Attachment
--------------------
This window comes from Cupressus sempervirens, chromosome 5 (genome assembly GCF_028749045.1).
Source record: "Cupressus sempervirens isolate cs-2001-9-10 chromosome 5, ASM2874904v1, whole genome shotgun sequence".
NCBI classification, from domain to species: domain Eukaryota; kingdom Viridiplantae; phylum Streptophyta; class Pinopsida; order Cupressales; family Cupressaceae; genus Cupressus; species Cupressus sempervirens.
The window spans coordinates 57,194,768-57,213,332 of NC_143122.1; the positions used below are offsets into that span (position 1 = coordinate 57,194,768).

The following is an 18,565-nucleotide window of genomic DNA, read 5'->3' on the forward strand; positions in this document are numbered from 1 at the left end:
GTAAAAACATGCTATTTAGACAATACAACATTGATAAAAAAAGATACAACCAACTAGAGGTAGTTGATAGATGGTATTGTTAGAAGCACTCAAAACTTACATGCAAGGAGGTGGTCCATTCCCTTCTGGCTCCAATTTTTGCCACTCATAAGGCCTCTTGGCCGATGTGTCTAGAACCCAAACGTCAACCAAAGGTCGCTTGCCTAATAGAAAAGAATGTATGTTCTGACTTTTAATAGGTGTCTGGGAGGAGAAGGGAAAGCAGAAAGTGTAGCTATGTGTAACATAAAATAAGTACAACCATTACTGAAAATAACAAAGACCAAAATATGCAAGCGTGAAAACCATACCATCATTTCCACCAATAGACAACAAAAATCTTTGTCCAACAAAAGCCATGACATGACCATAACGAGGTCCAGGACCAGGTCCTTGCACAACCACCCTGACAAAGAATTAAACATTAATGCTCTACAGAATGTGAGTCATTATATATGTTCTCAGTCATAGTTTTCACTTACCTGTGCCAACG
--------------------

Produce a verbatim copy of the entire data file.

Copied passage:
This window comes from Cupressus sempervirens, chromosome 5 (genome assembly GCF_028749045.1).
Source record: "Cupressus sempervirens isolate cs-2001-9-10 chromosome 5, ASM2874904v1, whole genome shotgun sequence".
NCBI classification, from domain to species: domain Eukaryota; kingdom Viridiplantae; phylum Streptophyta; class Pinopsida; order Cupressales; family Cupressaceae; genus Cupressus; species Cupressus sempervirens.
The window spans coordinates 57,194,768-57,213,332 of NC_143122.1; the positions used below are offsets into that span (position 1 = coordinate 57,194,768).

The following is an 18,565-nucleotide window of genomic DNA, read 5'->3' on the forward strand; positions in this document are numbered from 1 at the left end:
GTAAAAACATGCTATTTAGACAATACAACATTGATAAAAAAAGATACAACCAACTAGAGGTAGTTGATAGATGGTATTGTTAGAAGCACTCAAAACTTACATGCAAGGAGGTGGTCCATTCCCTTCTGGCTCCAATTTTTGCCACTCATAAGGCCTCTTGGCCGATGTGTCTAGAACCCAAACGTCAACCAAAGGTCGCTTGCCTAATAGAAAAGAATGTATGTTCTGACTTTTAATAGGTGTCTGGGAGGAGAAGGGAAAGCAGAAAGTGTAGCTATGTGTAACATAAAATAAGTACAACCATTACTGAAAATAACAAAGACCAAAATATGCAAGCGTGAAAACCATACCATCATTTCCACCAATAGACAACAAAAATCTTTGTCCAACAAAAGCCATGACATGACCATAACGAGGTCCAGGACCAGGTCCTTGCACAACCACCCTGACAAAGAATTAAACATTAATGCTCTACAGAATGTGAGTCATTATATATGTTCTCAGTCATAGTTTTCACTTACCTGTGCCAACG